Whether you are moving your office to a new location or just trying to get organized, here are some no-fail strategies for making the most of your organizing project in your office.
How to Organize Your Office for a Move
First determine your goals. Are you going into a smaller space? Changing work responsibilities? Trying to move away from paper files? Wanting to keep items off your desk and in a more secure location? Get clear about what you are trying to accomplish before you attempt to organize your office for a move.
Go through the steps of SPACE to get organized (in this order): Sort, Purge, Arrange/Analyze what’s left, Containerize (put things away), Maintain (see last bullet below).
Sort into main heading (Leases, Banks, Vendors, Projects, Work History, etc), then by year or sub category. Use this format on your file headings: Example: Strategic Planning 2015.
Sort like files together, preferably by your main headings. This will make packing and unpacking your files a much smoother process.
Create a ready reference area for papers or notes you reference all the time. Generally this should include procedures or contacts, but not passwords. This might be a bulletin board, a flip-binder, or an easily accessed file folder.
Shift your space. Organize vertically, not in stack. Use step-folders, file frames, and wall pockets to keep things visible. Stacks always obscure whatever is on the bottom. If you can’t break the stacking habit, use visible Post-It Notes or tabbed clips like these Pendaflex Pilesmart Label Clips with Write On Tabs
to allow sorting.
Mirror your electronic and paper filing systems as much as possible to create ease of use. They will never be exactly the same, but try to have the main headings and categories align.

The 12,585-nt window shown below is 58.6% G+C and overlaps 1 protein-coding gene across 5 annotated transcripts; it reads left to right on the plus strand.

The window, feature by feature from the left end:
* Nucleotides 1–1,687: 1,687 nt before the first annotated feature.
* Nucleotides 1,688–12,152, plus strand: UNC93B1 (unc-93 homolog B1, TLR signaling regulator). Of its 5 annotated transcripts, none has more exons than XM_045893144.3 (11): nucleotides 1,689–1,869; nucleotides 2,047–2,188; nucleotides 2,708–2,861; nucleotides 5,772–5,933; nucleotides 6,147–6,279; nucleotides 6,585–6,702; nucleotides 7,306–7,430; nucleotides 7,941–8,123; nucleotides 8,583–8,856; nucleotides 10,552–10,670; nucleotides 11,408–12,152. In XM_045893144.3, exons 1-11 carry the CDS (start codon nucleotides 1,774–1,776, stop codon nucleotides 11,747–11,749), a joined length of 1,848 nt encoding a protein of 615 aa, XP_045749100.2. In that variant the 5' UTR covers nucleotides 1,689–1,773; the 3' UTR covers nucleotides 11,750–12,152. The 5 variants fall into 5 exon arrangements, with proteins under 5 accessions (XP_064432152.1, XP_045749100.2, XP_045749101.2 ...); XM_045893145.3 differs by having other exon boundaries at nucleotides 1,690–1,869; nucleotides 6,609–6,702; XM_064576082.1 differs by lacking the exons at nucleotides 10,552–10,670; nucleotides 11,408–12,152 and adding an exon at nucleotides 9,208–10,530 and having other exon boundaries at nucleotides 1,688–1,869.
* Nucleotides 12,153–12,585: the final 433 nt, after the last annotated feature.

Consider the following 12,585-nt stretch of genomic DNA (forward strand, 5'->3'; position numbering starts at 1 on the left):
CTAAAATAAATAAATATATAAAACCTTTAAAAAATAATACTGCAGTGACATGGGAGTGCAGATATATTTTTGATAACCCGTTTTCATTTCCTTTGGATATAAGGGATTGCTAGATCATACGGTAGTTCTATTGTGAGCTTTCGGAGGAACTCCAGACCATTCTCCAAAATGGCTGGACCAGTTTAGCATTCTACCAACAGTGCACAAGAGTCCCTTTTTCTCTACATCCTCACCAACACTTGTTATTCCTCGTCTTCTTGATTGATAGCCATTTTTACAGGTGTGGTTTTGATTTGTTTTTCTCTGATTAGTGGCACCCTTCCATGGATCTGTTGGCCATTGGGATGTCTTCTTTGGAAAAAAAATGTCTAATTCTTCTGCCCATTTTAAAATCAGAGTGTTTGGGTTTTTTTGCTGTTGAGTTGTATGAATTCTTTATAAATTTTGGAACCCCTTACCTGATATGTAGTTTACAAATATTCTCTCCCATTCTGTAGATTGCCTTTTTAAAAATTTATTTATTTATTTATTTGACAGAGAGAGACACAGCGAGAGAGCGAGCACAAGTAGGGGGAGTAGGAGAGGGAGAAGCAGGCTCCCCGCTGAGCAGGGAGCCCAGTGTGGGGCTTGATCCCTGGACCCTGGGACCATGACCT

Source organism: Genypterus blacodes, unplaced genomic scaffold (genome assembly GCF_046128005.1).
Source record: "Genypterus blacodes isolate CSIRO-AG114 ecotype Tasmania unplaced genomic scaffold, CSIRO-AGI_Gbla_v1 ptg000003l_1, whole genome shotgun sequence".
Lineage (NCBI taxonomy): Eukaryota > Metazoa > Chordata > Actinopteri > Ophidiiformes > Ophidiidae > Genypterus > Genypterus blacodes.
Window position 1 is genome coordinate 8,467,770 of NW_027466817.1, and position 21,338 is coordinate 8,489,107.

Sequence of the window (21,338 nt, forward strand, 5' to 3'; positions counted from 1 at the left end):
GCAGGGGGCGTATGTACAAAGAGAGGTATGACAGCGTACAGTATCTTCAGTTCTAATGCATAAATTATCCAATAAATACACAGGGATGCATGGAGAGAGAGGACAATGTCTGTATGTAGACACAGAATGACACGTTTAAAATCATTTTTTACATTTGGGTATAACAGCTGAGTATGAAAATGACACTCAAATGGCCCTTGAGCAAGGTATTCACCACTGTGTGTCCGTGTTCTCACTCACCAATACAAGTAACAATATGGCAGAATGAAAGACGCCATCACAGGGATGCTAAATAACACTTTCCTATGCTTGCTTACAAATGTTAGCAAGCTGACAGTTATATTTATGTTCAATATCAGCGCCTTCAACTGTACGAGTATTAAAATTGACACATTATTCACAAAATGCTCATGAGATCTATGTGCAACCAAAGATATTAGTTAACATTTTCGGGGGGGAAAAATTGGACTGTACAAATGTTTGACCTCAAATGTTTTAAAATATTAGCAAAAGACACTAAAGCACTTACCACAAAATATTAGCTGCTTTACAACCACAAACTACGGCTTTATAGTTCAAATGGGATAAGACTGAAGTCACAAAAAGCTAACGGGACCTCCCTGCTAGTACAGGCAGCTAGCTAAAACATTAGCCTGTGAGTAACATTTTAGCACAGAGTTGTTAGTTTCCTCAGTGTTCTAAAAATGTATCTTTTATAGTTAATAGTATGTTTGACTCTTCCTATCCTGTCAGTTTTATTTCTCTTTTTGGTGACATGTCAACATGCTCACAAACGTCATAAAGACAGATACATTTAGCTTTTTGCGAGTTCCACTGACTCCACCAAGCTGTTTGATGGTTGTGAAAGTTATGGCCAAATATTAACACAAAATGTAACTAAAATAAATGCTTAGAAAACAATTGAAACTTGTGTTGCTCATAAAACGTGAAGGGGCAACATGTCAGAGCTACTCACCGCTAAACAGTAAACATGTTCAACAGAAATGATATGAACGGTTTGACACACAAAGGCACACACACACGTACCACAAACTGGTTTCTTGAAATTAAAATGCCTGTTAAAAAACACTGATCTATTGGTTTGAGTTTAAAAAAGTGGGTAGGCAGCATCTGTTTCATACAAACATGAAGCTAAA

Use binders and files for their best purposes, as needed. Binders work well for keeping things in specific order, carrying into meetings, handling large volumes. They are freestanding, so work well when filing space is limited, they are easily purged by year and re-used. File folders are great for quickly grouping and labeling papers, are easily rearranged in a drawer or sorting system, are lightweight and inexpensive, and are easily color coded for function either on just the tab or by using a solid color file.
Maintain it. Block a time on the calendar with a recurring appointment to clear your floor, desk, and files. This could be weekly or monthly. In the past, a secretary might have done this, but now this falls to each individual employee. A 15 minute-2 hour block of time is reasonable for organizing. Just don’t get distracted while organizing, and don’t try to multi-task.